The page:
PLATFORM, Crude Designs: The Rip-off of Iraq's Oil Wealth
A 2005 report exposing the US State Department led policy to transfer Iraq's oil wealth into the hands of multinational oil corporations. Contemporary oil policy outlined the allocation of long-term contracts, covering at least 64% of Iraq's oil reserves, to foreign oil companies facing rates of return between 42% and 162%, loosing the Iraqi population hundreds of billions as a result of this war-backed privatisation.
Justice in Nigeria Now!, Gas Flaring in Nigeria: An Overview
A briefing on the scale and impacts of gas flaring in Nigeria, with a particular focus on the activities of Chevron.
The Reclaiming Public Water Network (eds), Water Democracy: Reclaiming Public Water in Asia.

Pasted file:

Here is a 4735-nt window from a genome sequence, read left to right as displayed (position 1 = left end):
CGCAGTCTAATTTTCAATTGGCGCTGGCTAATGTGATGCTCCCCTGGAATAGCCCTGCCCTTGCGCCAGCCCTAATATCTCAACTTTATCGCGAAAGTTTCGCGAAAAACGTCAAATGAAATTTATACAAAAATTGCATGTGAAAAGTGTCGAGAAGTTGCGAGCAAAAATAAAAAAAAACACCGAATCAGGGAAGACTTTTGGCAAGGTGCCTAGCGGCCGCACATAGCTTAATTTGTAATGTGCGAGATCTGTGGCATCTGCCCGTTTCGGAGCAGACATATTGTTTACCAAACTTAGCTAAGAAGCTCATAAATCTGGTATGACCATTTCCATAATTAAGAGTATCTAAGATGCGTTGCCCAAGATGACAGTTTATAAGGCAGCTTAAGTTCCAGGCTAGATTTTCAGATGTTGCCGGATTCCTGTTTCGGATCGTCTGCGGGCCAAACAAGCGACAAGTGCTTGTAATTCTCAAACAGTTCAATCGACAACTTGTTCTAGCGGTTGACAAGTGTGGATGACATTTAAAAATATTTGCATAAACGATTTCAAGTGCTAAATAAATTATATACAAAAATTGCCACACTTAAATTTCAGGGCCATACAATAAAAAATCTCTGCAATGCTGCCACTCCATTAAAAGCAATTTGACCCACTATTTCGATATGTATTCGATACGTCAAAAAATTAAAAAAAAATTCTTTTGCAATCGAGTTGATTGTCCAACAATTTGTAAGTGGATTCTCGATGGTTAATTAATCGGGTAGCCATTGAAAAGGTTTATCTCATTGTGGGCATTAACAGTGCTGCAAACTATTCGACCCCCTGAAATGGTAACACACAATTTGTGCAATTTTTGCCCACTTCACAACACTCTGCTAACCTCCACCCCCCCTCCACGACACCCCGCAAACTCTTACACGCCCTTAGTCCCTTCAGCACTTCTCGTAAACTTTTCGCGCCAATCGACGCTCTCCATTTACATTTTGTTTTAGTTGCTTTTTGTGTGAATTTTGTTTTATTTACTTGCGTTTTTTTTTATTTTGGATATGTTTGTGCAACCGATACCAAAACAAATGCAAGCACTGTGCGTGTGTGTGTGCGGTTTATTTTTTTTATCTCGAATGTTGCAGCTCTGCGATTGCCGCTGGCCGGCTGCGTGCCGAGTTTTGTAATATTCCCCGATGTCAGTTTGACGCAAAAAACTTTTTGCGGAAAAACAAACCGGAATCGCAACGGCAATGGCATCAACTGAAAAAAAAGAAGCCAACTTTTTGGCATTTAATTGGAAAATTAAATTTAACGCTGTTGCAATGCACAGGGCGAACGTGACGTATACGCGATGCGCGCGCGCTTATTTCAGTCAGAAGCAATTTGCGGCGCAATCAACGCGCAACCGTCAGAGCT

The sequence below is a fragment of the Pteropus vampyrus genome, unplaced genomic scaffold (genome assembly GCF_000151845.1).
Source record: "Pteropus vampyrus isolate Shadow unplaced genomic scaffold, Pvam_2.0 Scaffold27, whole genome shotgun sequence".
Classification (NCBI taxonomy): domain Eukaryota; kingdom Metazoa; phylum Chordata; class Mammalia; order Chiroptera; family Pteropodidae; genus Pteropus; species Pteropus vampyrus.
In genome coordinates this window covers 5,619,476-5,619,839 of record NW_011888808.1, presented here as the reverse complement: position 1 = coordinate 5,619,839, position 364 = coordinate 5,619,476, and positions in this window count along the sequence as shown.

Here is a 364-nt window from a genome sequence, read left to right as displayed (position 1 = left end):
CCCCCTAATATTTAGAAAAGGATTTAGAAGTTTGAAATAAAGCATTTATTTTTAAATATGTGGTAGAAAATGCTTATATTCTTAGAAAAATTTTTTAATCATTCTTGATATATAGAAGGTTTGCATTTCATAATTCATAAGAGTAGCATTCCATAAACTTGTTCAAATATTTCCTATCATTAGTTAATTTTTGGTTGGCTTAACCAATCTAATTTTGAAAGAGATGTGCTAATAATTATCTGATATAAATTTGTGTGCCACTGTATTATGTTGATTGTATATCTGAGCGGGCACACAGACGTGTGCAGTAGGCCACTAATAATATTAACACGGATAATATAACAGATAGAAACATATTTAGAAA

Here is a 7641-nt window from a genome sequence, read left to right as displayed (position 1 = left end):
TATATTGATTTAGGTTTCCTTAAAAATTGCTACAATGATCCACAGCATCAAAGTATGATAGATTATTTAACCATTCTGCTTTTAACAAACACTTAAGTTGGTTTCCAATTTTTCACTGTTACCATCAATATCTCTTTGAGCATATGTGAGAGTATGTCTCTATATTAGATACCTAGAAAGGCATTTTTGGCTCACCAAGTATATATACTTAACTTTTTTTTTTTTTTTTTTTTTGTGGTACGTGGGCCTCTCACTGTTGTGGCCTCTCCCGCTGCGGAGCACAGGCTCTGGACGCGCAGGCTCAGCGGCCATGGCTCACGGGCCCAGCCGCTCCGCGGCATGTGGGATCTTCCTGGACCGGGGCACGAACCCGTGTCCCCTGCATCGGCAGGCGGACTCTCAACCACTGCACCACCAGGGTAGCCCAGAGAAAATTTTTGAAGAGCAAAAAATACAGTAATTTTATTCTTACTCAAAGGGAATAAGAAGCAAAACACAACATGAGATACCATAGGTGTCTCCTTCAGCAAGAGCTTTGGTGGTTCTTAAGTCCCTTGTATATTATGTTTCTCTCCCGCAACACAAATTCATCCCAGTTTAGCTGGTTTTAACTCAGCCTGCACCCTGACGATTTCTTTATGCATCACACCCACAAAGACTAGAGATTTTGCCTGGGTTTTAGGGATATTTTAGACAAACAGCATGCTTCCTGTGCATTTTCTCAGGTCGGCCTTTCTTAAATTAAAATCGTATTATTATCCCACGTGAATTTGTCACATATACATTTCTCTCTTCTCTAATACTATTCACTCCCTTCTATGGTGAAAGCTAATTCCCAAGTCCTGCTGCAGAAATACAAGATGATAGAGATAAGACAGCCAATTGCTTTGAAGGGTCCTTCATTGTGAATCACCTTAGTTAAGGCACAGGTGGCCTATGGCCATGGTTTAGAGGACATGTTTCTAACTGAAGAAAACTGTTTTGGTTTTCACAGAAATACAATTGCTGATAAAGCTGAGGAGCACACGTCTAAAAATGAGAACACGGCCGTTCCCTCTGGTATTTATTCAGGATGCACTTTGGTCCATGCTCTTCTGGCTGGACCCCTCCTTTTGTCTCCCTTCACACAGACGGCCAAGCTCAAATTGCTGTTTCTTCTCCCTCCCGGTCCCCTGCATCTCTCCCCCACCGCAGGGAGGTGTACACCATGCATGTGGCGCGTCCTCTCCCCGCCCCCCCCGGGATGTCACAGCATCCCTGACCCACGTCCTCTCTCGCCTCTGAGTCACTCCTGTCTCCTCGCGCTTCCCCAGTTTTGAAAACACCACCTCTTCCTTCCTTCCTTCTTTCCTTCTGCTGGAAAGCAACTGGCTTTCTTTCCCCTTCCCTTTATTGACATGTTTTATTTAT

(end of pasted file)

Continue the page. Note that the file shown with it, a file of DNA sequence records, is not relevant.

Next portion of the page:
A collection of essays by those fighting the privatisation of water across Asia, published in 2007. Topics include the role of International Financial Institutions (IFIs) such as the World Bank and the Asian Development Bank in promoting water privatisaion, and exploration of alternative, public models of water supply and management.
Jennifer Franco and Jun Borras, Towards a Broader View of the Politics of Global Land Grabbing: Rethinking Land Issues, Reframing Resistance, May 2010
The increased enclosure of 'non-private' lands by commercial interest - national and transnational - for industrial food and agrofuel production, and the resulting struggles over land use and property relations, is here examined. The recent "global land rush" is "likely to lead to massive enclosure and dispossession". The authors deploy a critical perspective towards mainstream development rhetoric of 'land governance' which suggests that it is possible to create 'win-win arrangements'.
Arundhati Roy, The Greater Common Good